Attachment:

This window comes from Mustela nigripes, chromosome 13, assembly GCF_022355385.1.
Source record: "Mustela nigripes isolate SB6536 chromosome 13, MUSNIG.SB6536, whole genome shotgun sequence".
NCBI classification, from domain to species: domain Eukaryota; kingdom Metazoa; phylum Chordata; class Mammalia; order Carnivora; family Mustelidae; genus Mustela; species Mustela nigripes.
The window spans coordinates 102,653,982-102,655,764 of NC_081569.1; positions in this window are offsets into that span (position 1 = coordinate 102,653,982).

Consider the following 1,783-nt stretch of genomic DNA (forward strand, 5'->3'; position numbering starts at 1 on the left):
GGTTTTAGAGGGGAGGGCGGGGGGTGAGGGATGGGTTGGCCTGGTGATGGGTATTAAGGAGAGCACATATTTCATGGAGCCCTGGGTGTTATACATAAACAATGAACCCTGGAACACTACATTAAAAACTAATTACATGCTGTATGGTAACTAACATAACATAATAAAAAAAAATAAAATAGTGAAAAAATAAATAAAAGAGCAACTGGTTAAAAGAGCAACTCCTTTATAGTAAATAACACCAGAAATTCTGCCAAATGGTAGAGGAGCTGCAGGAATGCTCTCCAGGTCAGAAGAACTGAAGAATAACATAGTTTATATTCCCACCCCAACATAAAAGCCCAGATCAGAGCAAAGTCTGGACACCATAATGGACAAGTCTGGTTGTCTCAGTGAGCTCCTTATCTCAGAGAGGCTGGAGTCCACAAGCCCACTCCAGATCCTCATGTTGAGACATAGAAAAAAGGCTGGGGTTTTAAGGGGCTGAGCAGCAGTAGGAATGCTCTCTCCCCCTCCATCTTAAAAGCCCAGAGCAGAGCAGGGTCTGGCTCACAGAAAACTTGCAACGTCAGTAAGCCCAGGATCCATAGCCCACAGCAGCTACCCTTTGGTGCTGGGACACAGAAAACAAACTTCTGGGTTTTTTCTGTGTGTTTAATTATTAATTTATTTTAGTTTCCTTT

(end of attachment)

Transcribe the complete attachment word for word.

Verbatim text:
This window comes from Mustela nigripes, chromosome 13, assembly GCF_022355385.1.
Source record: "Mustela nigripes isolate SB6536 chromosome 13, MUSNIG.SB6536, whole genome shotgun sequence".
NCBI classification, from domain to species: domain Eukaryota; kingdom Metazoa; phylum Chordata; class Mammalia; order Carnivora; family Mustelidae; genus Mustela; species Mustela nigripes.
The window spans coordinates 102,653,982-102,655,764 of NC_081569.1; positions in this window are offsets into that span (position 1 = coordinate 102,653,982).

Consider the following 1,783-nt stretch of genomic DNA (forward strand, 5'->3'; position numbering starts at 1 on the left):
GGTTTTAGAGGGGAGGGCGGGGGGTGAGGGATGGGTTGGCCTGGTGATGGGTATTAAGGAGAGCACATATTTCATGGAGCCCTGGGTGTTATACATAAACAATGAACCCTGGAACACTACATTAAAAACTAATTACATGCTGTATGGTAACTAACATAACATAATAAAAAAAAATAAAATAGTGAAAAAATAAATAAAAGAGCAACTGGTTAAAAGAGCAACTCCTTTATAGTAAATAACACCAGAAATTCTGCCAAATGGTAGAGGAGCTGCAGGAATGCTCTCCAGGTCAGAAGAACTGAAGAATAACATAGTTTATATTCCCACCCCAACATAAAAGCCCAGATCAGAGCAAAGTCTGGACACCATAATGGACAAGTCTGGTTGTCTCAGTGAGCTCCTTATCTCAGAGAGGCTGGAGTCCACAAGCCCACTCCAGATCCTCATGTTGAGACATAGAAAAAAGGCTGGGGTTTTAAGGGGCTGAGCAGCAGTAGGAATGCTCTCTCCCCCTCCATCTTAAAAGCCCAGAGCAGAGCAGGGTCTGGCTCACAGAAAACTTGCAACGTCAGTAAGCCCAGGATCCATAGCCCACAGCAGCTACCCTTTGGTGCTGGGACACAGAAAACAAACTTCTGGGTTTTTTCTGTGTGTTTAATTATTAATTTATTTTAGTTTCCTTT